The speakers agreed that reforms should entail greater transparency in officer discipline, diversifying police forces and better training in dealing with those suffering from mental health crises. Arter was frustrated that Utah officers' use of deadly force is almost always found to be justified, even in cases such as the shootings of Patrick Harmon and Darian Hunt, where the person killed posed no apparent threat to the officers.

Williams noted that district attorneys are bound by Utah’s use-of-force statutes in deciding whether to prosecute a police shooting.

“We can’t be so judgmental about what’s going on in a person’s mind or what’s going on with police officers as well. It’s something that people need to kind of step back on,” Williams said. “If people want the rulings to be different, then they’re going to have to change the laws.”

Salt Lake County District Attorney Sim Gill — recently the target of angry protests over his decision against charging two Salt Lake City officers in the May shooting death of Bernardo Palacios-Carbajal — recommended a number of such changes in Utah law that would raise the bar for justifying deadly force.

But beyond legislation, transparency and training can make a huge difference in curbing police violence, Williams said.

“We want to make sure that there is accountability, making sure that when incidents happen that police officers are accurately reporting and where everything is transparent,” she said. “So the transparency, accountability and de-escalation goes hand-in-hand.”

Salt Lake City has led the state in reform efforts, according to Wharton.

“Our goal is to build a city where all residents feel safe and protected. Some of the current measures that the [City] Council is working on is demilitarizing the police, preventing use of decommissioned military equipment and increasing civilian oversight through our police civilian review board, elevating Black and brown voices and bringing those voices that have traditionally marginalized communities to the table,” he said.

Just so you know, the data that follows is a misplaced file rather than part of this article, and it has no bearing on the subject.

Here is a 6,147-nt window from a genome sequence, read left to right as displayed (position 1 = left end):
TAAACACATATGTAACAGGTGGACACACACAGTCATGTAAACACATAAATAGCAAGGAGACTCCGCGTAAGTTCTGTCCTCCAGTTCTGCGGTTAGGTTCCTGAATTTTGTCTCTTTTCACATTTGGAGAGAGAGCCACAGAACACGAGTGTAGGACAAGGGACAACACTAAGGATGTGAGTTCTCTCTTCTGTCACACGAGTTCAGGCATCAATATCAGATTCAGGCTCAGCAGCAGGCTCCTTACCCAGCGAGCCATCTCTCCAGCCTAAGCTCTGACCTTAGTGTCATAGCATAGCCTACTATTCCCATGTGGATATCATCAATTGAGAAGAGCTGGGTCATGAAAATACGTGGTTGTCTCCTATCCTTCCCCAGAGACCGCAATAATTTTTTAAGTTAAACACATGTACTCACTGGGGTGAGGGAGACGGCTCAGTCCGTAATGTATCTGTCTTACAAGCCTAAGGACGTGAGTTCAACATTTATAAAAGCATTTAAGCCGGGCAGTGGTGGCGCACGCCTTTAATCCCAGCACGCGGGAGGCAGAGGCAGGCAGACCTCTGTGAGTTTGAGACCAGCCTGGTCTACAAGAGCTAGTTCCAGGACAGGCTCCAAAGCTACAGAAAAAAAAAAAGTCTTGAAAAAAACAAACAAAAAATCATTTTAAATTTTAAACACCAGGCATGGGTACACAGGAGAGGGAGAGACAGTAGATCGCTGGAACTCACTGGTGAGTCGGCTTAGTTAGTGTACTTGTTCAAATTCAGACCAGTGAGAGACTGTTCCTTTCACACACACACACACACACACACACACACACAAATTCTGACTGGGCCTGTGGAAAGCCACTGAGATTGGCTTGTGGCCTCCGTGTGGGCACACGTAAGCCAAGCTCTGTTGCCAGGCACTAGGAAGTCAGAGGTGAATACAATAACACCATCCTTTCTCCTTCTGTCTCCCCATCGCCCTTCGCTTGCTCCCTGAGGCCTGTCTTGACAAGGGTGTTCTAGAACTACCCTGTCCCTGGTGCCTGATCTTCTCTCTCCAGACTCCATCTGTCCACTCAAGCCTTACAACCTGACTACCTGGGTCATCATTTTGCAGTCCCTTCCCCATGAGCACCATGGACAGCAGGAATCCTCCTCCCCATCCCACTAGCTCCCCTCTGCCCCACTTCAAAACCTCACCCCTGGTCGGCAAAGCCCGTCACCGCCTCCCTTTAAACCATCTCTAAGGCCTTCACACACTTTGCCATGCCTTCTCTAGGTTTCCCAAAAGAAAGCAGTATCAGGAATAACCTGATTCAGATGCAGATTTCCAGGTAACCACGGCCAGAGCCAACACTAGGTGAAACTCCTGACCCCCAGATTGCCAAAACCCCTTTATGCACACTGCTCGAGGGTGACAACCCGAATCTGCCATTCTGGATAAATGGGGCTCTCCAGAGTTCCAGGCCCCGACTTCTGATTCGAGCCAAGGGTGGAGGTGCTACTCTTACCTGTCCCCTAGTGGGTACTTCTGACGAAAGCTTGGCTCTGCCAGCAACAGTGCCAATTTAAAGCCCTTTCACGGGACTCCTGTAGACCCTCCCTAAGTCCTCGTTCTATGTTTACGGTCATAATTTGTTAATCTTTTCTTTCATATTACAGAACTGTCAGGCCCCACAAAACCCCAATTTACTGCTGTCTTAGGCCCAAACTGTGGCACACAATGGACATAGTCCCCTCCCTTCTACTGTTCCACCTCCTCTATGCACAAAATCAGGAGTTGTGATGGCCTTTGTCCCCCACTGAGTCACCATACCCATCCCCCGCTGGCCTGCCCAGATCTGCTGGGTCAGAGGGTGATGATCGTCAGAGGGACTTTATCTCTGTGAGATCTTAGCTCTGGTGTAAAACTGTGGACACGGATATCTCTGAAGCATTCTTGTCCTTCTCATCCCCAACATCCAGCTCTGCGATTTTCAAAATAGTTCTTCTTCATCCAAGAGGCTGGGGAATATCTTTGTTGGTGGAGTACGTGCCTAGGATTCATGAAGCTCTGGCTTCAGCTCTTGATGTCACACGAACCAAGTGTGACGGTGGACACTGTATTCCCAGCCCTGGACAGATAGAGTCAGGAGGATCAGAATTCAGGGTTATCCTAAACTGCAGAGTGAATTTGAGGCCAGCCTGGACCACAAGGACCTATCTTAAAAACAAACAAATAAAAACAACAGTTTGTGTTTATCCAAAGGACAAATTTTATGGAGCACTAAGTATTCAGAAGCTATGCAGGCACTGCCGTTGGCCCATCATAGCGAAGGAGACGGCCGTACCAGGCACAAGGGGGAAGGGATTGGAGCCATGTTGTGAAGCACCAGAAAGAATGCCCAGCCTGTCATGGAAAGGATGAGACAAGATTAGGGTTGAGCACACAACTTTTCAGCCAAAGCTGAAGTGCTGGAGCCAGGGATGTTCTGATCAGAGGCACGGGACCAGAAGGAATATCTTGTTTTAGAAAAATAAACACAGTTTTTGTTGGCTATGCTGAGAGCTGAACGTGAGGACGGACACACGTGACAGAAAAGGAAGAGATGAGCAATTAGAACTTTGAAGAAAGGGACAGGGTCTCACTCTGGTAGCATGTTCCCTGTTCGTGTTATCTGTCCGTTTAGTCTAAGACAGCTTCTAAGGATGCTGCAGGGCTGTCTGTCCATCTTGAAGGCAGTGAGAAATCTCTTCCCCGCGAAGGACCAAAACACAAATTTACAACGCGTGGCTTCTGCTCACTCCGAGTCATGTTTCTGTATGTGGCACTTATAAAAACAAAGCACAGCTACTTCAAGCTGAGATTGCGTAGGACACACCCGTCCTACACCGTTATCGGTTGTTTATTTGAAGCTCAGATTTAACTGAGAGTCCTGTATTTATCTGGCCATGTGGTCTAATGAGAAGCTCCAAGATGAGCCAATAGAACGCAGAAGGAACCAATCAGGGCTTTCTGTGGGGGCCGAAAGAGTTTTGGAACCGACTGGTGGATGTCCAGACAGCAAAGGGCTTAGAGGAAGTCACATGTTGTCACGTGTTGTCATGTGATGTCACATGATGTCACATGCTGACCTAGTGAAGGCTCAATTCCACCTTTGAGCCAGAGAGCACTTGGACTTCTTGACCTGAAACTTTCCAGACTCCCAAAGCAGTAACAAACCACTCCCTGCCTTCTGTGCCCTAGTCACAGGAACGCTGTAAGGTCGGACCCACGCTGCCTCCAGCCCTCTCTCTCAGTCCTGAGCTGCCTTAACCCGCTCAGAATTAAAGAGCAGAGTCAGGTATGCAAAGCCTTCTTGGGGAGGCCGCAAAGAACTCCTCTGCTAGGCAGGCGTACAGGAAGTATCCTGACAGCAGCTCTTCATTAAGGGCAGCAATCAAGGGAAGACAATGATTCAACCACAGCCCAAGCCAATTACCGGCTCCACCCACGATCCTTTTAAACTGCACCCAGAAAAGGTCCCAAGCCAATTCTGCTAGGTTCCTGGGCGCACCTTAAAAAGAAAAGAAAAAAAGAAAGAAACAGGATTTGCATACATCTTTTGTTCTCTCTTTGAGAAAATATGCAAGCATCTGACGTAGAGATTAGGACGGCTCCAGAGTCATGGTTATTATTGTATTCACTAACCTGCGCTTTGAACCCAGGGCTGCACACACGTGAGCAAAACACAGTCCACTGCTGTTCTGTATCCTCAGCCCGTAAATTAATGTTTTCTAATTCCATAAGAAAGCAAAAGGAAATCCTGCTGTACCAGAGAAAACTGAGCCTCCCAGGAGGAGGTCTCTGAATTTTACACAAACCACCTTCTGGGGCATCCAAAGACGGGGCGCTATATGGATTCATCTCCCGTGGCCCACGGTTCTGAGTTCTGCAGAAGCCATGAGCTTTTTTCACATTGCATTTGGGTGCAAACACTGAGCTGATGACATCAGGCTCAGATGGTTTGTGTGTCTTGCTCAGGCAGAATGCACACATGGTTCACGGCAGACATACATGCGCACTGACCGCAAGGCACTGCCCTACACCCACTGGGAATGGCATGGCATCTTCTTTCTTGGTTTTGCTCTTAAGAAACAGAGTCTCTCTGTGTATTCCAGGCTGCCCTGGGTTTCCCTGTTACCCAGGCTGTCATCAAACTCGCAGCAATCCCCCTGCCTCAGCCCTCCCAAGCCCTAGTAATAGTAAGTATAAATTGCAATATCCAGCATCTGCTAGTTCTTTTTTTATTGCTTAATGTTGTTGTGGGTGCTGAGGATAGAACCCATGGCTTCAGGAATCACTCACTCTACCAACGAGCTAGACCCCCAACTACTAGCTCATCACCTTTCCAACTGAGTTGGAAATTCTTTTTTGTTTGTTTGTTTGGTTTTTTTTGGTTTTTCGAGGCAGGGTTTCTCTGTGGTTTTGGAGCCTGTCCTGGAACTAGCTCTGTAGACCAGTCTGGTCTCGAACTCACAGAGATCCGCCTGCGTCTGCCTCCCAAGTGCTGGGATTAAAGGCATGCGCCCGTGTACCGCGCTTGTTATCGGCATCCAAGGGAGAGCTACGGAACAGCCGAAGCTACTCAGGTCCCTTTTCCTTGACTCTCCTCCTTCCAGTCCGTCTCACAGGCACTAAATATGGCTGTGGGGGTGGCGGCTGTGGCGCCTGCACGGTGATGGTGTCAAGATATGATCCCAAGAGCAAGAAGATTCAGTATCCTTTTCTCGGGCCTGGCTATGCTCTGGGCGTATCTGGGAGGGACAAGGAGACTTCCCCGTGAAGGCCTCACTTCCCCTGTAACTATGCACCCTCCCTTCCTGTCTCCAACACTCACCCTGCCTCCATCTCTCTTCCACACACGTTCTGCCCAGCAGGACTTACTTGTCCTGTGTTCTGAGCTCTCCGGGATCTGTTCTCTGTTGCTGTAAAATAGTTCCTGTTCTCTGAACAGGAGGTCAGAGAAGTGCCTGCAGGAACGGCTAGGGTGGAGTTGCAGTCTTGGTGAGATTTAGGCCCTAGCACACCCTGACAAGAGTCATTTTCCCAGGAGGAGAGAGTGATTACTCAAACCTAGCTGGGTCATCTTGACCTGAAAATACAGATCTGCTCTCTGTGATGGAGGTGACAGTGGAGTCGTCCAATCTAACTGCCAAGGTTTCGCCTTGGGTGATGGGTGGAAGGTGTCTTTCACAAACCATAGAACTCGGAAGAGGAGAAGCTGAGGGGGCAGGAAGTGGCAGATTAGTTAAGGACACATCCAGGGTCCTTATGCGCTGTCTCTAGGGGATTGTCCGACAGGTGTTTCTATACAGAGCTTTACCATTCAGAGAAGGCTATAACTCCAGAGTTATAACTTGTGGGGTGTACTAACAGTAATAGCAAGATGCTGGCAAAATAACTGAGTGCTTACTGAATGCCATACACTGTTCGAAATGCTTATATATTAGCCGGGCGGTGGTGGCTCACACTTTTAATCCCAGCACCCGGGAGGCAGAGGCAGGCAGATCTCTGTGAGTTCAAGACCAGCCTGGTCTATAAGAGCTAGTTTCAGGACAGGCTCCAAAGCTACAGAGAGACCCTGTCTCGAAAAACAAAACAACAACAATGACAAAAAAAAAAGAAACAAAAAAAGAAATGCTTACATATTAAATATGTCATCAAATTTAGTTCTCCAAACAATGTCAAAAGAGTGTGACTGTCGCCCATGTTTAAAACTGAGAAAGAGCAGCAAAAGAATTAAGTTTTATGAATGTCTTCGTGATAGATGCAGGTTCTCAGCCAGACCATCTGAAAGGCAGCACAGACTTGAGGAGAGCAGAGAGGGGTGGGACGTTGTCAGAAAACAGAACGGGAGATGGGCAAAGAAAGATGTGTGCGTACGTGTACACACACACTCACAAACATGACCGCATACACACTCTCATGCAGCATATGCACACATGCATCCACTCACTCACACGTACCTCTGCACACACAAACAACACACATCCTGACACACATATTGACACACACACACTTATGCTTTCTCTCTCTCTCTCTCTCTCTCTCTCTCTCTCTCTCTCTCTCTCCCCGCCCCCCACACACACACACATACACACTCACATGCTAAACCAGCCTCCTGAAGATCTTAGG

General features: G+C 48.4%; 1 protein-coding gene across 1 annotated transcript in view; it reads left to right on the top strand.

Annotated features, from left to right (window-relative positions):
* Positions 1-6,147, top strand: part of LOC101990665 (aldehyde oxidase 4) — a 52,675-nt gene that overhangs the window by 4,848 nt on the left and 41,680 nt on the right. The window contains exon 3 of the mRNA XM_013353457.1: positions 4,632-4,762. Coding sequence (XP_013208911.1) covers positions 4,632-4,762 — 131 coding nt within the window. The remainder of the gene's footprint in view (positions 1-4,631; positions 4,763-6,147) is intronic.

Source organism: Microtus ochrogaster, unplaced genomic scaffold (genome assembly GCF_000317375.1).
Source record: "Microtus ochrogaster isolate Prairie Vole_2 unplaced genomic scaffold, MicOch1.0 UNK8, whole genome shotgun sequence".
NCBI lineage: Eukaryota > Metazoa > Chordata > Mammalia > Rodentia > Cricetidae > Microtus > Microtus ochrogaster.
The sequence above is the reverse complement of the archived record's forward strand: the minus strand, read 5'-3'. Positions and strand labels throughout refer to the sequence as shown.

Ross cautioned that he has to answer not only to reform-minded civilians but also to the officers who work for him.

“If I have an officer whose family or the officer believes that their life now is more in danger, I have to be accountable to them as well,” the Bountiful police chief said. “I think that’s part of why law enforcement moves maybe slower than people want. We’re always worried about unintended consequences.”

But he agreed that police and the communities they serve would benefit from more dialogue.

“We have to do this balanced. We need officers, men and women of all races, gender, sexual orientation. We need everyone in our profession responding on those calls when you dial 911,” Ross said. “I’m trying desperately, as a leader of an organization, to make sure that we can balance all of that and still make the changes that make our communities feel better, safer, listen to, more equitable and we’re not marginalizing.”